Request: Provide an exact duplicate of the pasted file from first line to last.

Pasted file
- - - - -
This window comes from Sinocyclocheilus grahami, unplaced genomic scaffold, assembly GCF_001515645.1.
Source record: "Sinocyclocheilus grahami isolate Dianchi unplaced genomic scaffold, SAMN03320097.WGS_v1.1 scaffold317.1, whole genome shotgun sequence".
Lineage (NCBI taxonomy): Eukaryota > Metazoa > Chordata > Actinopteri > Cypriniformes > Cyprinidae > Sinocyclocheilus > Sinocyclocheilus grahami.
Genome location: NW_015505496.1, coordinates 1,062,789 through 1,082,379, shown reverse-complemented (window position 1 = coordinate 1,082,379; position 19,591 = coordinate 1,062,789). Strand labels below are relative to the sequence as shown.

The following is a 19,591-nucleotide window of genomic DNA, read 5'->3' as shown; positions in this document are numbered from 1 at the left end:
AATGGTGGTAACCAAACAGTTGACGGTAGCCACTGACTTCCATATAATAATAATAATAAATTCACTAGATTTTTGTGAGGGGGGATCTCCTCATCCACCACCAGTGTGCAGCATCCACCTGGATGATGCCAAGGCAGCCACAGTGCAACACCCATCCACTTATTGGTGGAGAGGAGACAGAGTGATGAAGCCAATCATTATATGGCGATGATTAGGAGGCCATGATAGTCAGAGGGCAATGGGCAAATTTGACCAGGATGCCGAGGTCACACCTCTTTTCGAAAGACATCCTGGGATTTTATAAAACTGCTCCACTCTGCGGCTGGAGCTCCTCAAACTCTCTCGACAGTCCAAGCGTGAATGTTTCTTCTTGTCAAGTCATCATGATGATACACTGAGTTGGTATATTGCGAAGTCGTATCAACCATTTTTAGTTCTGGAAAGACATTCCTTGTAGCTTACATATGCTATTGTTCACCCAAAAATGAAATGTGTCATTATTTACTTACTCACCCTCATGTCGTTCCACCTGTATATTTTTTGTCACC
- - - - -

This window comes from Sinocyclocheilus grahami, unplaced genomic scaffold, assembly GCF_001515645.1.
Source record: "Sinocyclocheilus grahami isolate Dianchi unplaced genomic scaffold, SAMN03320097.WGS_v1.1 scaffold317.1, whole genome shotgun sequence".
Lineage (NCBI taxonomy): Eukaryota > Metazoa > Chordata > Actinopteri > Cypriniformes > Cyprinidae > Sinocyclocheilus > Sinocyclocheilus grahami.
Genome location: NW_015505496.1, coordinates 1,062,789 through 1,082,379, shown reverse-complemented (window position 1 = coordinate 1,082,379; position 19,591 = coordinate 1,062,789). Strand labels below are relative to the sequence as shown.

The following is a 19,591-nucleotide window of genomic DNA, read 5'->3' as shown; positions in this document are numbered from 1 at the left end:
AATGGTGGTAACCAAACAGTTGACGGTAGCCACTGACTTCCATATAATAATAATAATAAATTCACTAGATTTTTGTGAGGGGGGATCTCCTCATCCACCACCAGTGTGCAGCATCCACCTGGATGATGCCAAGGCAGCCACAGTGCAACACCCATCCACTTATTGGTGGAGAGGAGACAGAGTGATGAAGCCAATCATTATATGGCGATGATTAGGAGGCCATGATAGTCAGAGGGCAATGGGCAAATTTGACCAGGATGCCGAGGTCACACCTCTTTTCGAAAGACATCCTGGGATTTTATAAAACTGCTCCACTCTGCGGCTGGAGCTCCTCAAACTCTCTCGACAGTCCAAGCGTGAATGTTTCTTCTTGTCAAGTCATCATGATGATACACTGAGTTGGTATATTGCGAAGTCGTATCAACCATTTTTAGTTCTGGAAAGACATTCCTTGTAGCTTACATATGCTATTGTTCACCCAAAAATGAAATGTGTCATTATTTACTTACTCACCCTCATGTCGTTCCACCTGTATATTTTTTGTCACC